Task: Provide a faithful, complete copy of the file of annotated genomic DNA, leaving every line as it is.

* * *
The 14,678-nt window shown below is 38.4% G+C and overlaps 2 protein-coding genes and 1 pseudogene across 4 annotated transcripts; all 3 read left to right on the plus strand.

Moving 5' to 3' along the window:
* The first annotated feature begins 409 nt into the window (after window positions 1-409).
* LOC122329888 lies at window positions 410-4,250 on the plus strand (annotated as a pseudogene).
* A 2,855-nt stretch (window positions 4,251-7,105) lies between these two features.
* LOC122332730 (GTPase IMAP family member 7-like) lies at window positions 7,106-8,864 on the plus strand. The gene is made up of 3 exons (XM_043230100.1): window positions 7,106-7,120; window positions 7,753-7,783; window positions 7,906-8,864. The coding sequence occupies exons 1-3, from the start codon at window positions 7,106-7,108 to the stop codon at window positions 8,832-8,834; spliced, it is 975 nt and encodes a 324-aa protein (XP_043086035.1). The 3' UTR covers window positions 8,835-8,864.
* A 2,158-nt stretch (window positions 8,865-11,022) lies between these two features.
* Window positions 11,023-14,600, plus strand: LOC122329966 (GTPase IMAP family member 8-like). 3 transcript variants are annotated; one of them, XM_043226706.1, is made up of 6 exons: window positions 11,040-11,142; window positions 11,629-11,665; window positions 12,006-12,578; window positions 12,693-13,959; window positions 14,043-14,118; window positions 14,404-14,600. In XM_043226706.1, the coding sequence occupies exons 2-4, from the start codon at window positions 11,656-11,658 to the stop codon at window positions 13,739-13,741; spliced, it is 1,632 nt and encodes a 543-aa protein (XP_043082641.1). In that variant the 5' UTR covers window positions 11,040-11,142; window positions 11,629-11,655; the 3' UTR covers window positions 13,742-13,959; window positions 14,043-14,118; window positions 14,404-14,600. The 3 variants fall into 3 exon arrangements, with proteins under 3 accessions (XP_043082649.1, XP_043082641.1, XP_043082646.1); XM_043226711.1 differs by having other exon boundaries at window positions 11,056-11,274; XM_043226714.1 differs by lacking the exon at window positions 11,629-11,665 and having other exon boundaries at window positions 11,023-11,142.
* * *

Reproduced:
The 14,678-nt window shown below is 38.4% G+C and overlaps 2 protein-coding genes and 1 pseudogene across 4 annotated transcripts; all 3 read left to right on the plus strand.

Moving 5' to 3' along the window:
* The first annotated feature begins 409 nt into the window (after window positions 1-409).
* LOC122329888 lies at window positions 410-4,250 on the plus strand (annotated as a pseudogene).
* A 2,855-nt stretch (window positions 4,251-7,105) lies between these two features.
* LOC122332730 (GTPase IMAP family member 7-like) lies at window positions 7,106-8,864 on the plus strand. The gene is made up of 3 exons (XM_043230100.1): window positions 7,106-7,120; window positions 7,753-7,783; window positions 7,906-8,864. The coding sequence occupies exons 1-3, from the start codon at window positions 7,106-7,108 to the stop codon at window positions 8,832-8,834; spliced, it is 975 nt and encodes a 324-aa protein (XP_043086035.1). The 3' UTR covers window positions 8,835-8,864.
* A 2,158-nt stretch (window positions 8,865-11,022) lies between these two features.
* Window positions 11,023-14,600, plus strand: LOC122329966 (GTPase IMAP family member 8-like). 3 transcript variants are annotated; one of them, XM_043226706.1, is made up of 6 exons: window positions 11,040-11,142; window positions 11,629-11,665; window positions 12,006-12,578; window positions 12,693-13,959; window positions 14,043-14,118; window positions 14,404-14,600. In XM_043226706.1, the coding sequence occupies exons 2-4, from the start codon at window positions 11,656-11,658 to the stop codon at window positions 13,739-13,741; spliced, it is 1,632 nt and encodes a 543-aa protein (XP_043082641.1). In that variant the 5' UTR covers window positions 11,040-11,142; window positions 11,629-11,655; the 3' UTR covers window positions 13,742-13,959; window positions 14,043-14,118; window positions 14,404-14,600. The 3 variants fall into 3 exon arrangements, with proteins under 3 accessions (XP_043082649.1, XP_043082641.1, XP_043082646.1); XM_043226711.1 differs by having other exon boundaries at window positions 11,056-11,274; XM_043226714.1 differs by lacking the exon at window positions 11,629-11,665 and having other exon boundaries at window positions 11,023-11,142.